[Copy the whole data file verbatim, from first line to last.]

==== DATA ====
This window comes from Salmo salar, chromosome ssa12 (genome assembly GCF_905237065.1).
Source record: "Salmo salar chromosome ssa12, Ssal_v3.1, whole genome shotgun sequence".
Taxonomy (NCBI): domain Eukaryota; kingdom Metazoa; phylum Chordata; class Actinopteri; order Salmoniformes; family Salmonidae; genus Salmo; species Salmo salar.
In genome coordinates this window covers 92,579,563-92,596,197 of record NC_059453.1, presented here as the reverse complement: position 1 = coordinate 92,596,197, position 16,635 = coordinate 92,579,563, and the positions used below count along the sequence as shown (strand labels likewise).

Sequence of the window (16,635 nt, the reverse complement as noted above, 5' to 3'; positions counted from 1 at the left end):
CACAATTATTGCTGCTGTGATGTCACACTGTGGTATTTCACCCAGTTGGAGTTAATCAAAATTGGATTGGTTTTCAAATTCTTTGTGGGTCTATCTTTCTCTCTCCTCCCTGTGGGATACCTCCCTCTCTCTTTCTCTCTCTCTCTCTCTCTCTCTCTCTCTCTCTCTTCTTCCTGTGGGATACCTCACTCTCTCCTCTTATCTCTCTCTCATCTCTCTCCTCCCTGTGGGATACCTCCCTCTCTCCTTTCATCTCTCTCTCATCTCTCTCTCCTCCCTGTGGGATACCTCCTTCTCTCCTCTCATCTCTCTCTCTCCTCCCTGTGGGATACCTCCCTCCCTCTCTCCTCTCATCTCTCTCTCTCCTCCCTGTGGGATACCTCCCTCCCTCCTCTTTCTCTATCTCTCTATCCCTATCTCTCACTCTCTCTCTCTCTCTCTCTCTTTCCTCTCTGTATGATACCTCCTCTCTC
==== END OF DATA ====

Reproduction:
This window comes from Salmo salar, chromosome ssa12 (genome assembly GCF_905237065.1).
Source record: "Salmo salar chromosome ssa12, Ssal_v3.1, whole genome shotgun sequence".
Taxonomy (NCBI): domain Eukaryota; kingdom Metazoa; phylum Chordata; class Actinopteri; order Salmoniformes; family Salmonidae; genus Salmo; species Salmo salar.
In genome coordinates this window covers 92,579,563-92,596,197 of record NC_059453.1, presented here as the reverse complement: position 1 = coordinate 92,596,197, position 16,635 = coordinate 92,579,563, and the positions used below count along the sequence as shown (strand labels likewise).

Sequence of the window (16,635 nt, the reverse complement as noted above, 5' to 3'; positions counted from 1 at the left end):
CACAATTATTGCTGCTGTGATGTCACACTGTGGTATTTCACCCAGTTGGAGTTAATCAAAATTGGATTGGTTTTCAAATTCTTTGTGGGTCTATCTTTCTCTCTCCTCCCTGTGGGATACCTCCCTCTCTCTTTCTCTCTCTCTCTCTCTCTCTCTCTCTCTCTCTCTTCTTCCTGTGGGATACCTCACTCTCTCCTCTTATCTCTCTCTCATCTCTCTCCTCCCTGTGGGATACCTCCCTCTCTCCTTTCATCTCTCTCTCATCTCTCTCTCCTCCCTGTGGGATACCTCCTTCTCTCCTCTCATCTCTCTCTCTCCTCCCTGTGGGATACCTCCCTCCCTCTCTCCTCTCATCTCTCTCTCTCCTCCCTGTGGGATACCTCCCTCCCTCCTCTTTCTCTATCTCTCTATCCCTATCTCTCACTCTCTCTCTCTCTCTCTCTCTTTCCTCTCTGTATGATACCTCCTCTCTC